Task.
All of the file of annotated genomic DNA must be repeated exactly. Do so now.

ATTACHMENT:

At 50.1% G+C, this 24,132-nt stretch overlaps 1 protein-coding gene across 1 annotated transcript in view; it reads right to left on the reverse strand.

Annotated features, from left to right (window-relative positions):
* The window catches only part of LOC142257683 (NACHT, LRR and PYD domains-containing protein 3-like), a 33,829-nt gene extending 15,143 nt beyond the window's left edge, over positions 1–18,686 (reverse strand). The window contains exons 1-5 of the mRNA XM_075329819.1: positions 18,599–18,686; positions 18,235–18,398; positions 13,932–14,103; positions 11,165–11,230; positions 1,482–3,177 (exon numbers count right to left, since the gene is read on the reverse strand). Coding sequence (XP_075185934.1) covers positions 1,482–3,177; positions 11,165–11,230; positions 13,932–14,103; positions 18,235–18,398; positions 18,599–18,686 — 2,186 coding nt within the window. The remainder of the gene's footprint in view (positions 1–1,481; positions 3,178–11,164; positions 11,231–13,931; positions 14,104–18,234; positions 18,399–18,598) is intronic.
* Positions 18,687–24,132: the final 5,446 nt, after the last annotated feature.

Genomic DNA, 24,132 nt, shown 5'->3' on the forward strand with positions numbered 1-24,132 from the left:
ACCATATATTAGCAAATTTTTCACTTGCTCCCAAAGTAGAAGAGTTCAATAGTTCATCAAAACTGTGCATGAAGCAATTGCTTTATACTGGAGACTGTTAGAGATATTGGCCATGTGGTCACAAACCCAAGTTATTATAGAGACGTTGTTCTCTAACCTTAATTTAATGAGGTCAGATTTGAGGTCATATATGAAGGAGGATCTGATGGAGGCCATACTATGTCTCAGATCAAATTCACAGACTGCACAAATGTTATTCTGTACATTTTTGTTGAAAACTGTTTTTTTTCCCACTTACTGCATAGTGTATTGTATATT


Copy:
At 50.1% G+C, this 24,132-nt stretch overlaps 1 protein-coding gene across 1 annotated transcript in view; it reads right to left on the reverse strand.

Annotated features, from left to right (window-relative positions):
* The window catches only part of LOC142257683 (NACHT, LRR and PYD domains-containing protein 3-like), a 33,829-nt gene extending 15,143 nt beyond the window's left edge, over positions 1–18,686 (reverse strand). The window contains exons 1-5 of the mRNA XM_075329819.1: positions 18,599–18,686; positions 18,235–18,398; positions 13,932–14,103; positions 11,165–11,230; positions 1,482–3,177 (exon numbers count right to left, since the gene is read on the reverse strand). Coding sequence (XP_075185934.1) covers positions 1,482–3,177; positions 11,165–11,230; positions 13,932–14,103; positions 18,235–18,398; positions 18,599–18,686 — 2,186 coding nt within the window. The remainder of the gene's footprint in view (positions 1–1,481; positions 3,178–11,164; positions 11,231–13,931; positions 14,104–18,234; positions 18,399–18,598) is intronic.
* Positions 18,687–24,132: the final 5,446 nt, after the last annotated feature.

Genomic DNA, 24,132 nt, shown 5'->3' on the forward strand with positions numbered 1-24,132 from the left:
ACCATATATTAGCAAATTTTTCACTTGCTCCCAAAGTAGAAGAGTTCAATAGTTCATCAAAACTGTGCATGAAGCAATTGCTTTATACTGGAGACTGTTAGAGATATTGGCCATGTGGTCACAAACCCAAGTTATTATAGAGACGTTGTTCTCTAACCTTAATTTAATGAGGTCAGATTTGAGGTCATATATGAAGGAGGATCTGATGGAGGCCATACTATGTCTCAGATCAAATTCACAGACTGCACAAATGTTATTCTGTACATTTTTGTTGAAAACTGTTTTTTTTCCCACTTACTGCATAGTGTATTGTATATT